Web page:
BRIEF DESCRIPTION OF THE DRAWINGS

Some of the features of the invention having been stated, other features will appear as the description proceeds, when taken in connection with the accompanying drawings, in which

FIG. 1 is a block diagram showing the principal components of an electronic display network constructed in accordance with the present invention.

FIG. 2 is a view of one of the electronic displays of the network of FIG. 1.

DETAILED DESCRIPTION OF THE INVENTION

While the present invention will be described more fully hereinafter with reference to the accompanying drawings, in which aspects of the preferred manner of practicing the present invention are shown, it is to be understood at the outset of the description which follows that persons of skill in the appropriate arts may modify the invention herein described while still achieving the favorable results of this invention. Accordingly, the description which follows is to be understood as being a broad, teaching disclosure directed to persons of skill in the appropriate arts, and not as limiting upon the present invention.

Referring to the drawings, and particularly to FIG. 1, there is shown a block diagram of a system 20 for direct placement of commercial advertisements, public service announcements and other content on electronic displays. System 20 includes a network comprising a plurality of electronic displays 30 that are located in high traffic areas in various geographic locations. The displays may be located in areas of high vehicular traffic, and also at indoor and outdoor locations of high pedestrian traffic, as well as in movie theaters, restaurants, sports arenas, casinos or other suitable locations. Thousands of displays, up to 10,000 or more displays worldwide, may be networked according to the present invention. In preferred embodiments, each display is a large (for example, 23 feet by 33½ feet), high resolution, full color display that provides brilliant light emission from a flat panel screen.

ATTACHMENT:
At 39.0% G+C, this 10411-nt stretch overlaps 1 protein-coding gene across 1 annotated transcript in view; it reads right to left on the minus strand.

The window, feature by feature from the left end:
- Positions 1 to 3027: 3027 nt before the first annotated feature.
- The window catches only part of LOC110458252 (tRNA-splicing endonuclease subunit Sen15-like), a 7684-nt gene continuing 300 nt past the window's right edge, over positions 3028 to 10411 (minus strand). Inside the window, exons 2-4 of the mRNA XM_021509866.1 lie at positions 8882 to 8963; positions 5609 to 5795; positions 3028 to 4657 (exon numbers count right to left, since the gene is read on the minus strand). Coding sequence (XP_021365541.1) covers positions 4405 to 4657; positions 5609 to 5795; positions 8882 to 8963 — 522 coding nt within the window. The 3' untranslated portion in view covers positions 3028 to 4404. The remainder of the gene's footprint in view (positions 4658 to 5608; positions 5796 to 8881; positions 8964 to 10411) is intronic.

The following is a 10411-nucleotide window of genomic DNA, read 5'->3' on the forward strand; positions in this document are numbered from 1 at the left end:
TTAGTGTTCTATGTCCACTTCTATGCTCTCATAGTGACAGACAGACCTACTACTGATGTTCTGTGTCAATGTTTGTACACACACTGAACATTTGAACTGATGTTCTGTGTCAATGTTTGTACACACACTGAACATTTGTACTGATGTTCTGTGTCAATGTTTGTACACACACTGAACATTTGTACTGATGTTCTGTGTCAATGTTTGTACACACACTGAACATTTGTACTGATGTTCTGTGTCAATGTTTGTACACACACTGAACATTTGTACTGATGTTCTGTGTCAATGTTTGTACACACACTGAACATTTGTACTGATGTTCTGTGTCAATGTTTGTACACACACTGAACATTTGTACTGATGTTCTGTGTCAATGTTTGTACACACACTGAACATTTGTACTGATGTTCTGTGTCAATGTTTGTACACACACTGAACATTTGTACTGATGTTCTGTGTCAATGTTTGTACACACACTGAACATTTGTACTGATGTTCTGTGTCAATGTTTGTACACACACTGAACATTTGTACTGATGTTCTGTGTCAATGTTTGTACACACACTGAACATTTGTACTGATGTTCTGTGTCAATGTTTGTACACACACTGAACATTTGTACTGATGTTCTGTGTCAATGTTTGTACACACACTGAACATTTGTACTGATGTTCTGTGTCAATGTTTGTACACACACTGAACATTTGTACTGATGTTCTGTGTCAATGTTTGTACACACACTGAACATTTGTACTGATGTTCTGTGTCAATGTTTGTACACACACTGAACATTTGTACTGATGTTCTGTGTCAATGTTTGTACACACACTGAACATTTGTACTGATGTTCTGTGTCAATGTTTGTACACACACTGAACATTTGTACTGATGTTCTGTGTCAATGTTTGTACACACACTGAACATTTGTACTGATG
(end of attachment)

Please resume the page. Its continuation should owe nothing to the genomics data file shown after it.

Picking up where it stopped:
A customer of system 20, for example an in-house or agency representative of a consumer products company, may access a central information processing station of the system via the Internet through a Customer Interface Web Server 40. The customer interface web server has a commerce engine and permits the customer to obtain and enter security code and billing code information into a Network Security Router/Access module 50. Alternatively, high usage customers of the system may utilize a high speed dedicated connection to module 50. Following access, the customer reviews available advertising time/locations through a Review Schedule and Purchase Time module 60 that permits the customer to see what time is available on any display throughout the world and thereafter schedule and purchase the desired advertising time slot. Next, the customer transmits the advertising content on-line through the Internet, a direct phone line or a high speed connection (for example, ISDN or DSL) for receipt by the system's Video & Still Image Review and Input module 70. In parallel, the system operator may provide public service announcements and other content to module 70. All content, whether still image or video, is formatted in NTSC, PAL, SECAM, YUV, YC, VGA or other suitable formats.